Space tourism companies work to press forward with projects

Virgin Galactic later this month in Mojave, California, is preparing to roll out its new SpaceShipTwo, a vehicle the company hopes will one day take tourists to the edge of space.

See Full Article

It comes roughly 15 1/2 months since an earlier incarnation was destroyed in a test flight, killing one of the pilots. Despite the setback, the dream of sending tourists to the edge of space and beyond is still alive. Space tourism companies are employing designs including winged vehicles, vertical rockets with capsules and high-altitude balloons.

A look at projects currently under development:

VIRGIN GALACTIC

The most prominent space tourism program, the commercial space line founded by adventurer-business mogul Sir Richard Branson will use a winged rocket plane dubbed SpaceShipTwo, successor to SpaceShipOne, which in 2004 won the $10 million Ansari X Prize that was intended to spur the industry's development.

SpaceShipTwo is designed to be flown by two pilots and carry up to six passengers on a suborbital trajectory to altitudes above 100 kilometres, an internationally recognized boundary of space.

Like early U.S. X-planes, Virgin Galactic's craft will be carried aloft by another aircraft, called WhiteKnightTwo, and released at about 50,000 feet before its rocket engine is ignited for a supersonic thrill ride to the fringes of space and a view of the Earth far below.

The space line says SpaceShipTwo's cabin is roomy enough for passengers to float during a few minutes of weightlessness before beginning an unpowered glide to a runway landing.

A key feature of the design is the so-called feathering system - a term derived from the feathers of a badminton projectile. Twin tails extending rearward from the tips of each wing rotate upward as a means to slow and stabilize SpaceShipTwo as it re-enters the atmosphere. The "feathers" then rotate back to their normal position for the rest of the glide and landing.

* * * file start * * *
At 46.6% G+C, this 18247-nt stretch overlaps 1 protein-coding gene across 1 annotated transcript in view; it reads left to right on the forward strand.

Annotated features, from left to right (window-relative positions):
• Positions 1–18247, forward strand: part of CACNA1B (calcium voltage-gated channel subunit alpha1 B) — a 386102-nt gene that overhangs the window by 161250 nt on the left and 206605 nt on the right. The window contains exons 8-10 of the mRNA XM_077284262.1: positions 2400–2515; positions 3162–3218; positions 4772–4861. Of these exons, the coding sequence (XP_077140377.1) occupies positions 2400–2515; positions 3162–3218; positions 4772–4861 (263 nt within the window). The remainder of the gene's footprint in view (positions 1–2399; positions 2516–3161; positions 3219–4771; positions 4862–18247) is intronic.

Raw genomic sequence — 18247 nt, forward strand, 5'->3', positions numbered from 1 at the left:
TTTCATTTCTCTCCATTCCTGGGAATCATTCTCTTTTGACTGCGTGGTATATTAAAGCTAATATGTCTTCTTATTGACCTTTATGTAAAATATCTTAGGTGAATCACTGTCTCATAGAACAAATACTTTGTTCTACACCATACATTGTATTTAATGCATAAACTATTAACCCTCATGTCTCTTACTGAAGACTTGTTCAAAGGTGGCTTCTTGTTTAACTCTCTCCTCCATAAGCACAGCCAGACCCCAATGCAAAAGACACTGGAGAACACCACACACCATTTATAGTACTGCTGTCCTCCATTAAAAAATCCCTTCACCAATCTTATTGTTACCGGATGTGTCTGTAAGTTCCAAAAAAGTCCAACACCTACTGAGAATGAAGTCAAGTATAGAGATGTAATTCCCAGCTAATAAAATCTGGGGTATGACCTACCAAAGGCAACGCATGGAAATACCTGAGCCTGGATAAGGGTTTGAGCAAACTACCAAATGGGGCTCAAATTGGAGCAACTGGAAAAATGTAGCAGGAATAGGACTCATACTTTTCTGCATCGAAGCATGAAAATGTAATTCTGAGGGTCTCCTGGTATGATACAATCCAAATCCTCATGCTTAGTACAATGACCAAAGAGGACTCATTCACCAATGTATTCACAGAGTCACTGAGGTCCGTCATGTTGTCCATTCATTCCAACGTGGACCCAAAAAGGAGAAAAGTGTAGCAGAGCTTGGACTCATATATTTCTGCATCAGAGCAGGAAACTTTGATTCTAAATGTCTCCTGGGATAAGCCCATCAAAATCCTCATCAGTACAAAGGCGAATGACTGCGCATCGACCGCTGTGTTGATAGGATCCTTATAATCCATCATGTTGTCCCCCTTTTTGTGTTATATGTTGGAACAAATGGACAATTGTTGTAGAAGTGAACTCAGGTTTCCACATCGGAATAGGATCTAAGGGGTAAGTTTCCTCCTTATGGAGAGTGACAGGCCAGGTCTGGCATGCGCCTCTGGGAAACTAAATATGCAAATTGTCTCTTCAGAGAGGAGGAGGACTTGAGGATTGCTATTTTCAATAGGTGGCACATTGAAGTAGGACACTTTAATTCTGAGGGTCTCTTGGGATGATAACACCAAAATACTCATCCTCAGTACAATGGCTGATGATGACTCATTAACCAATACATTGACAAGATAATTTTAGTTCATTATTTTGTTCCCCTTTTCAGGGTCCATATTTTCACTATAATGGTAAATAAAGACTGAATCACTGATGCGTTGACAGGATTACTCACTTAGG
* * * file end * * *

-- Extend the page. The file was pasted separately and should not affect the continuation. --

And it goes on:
Virgin Galactic's first SpaceShipTwo was destroyed on Oct. 31, 2014, when a co-pilot prematurely unlocked the feathers during a powered test flight and aerodynamic forces broke the craft apart. The co-pilot was killed but the pilot parachuted to safety. The company will roll out its new SpaceShipTwo later this month in Mojave, California, but the timeline for testing and commercial operation has not been released.

Hundreds of people have put down deposits of $250,000 for a chance to fly into space with Virgin Galactic, which plans to operate from Spaceport America in New Mexico.

BLUE ORIGIN

Amazon founder Jeff Bezos' Blue Origin project is testing a vertical-takeoff rocket topped by a six-passenger capsule for suborbital hops.

Like Astronaut Alan Shepard's pioneering 1961 flight during Project Mercury, the capsule separates from the booster rocket and descends beneath parachutes without going into orbit around the Earth.

The unconventional twist is reusability.

Blue Origin recently conducted a test launch from Texas in which the rocket dubbed New Shepard performed a vertical landing, slowing its descent by relighting its engine as it fell back to Earth. In January, the company launched the same rocket and it again landed intact.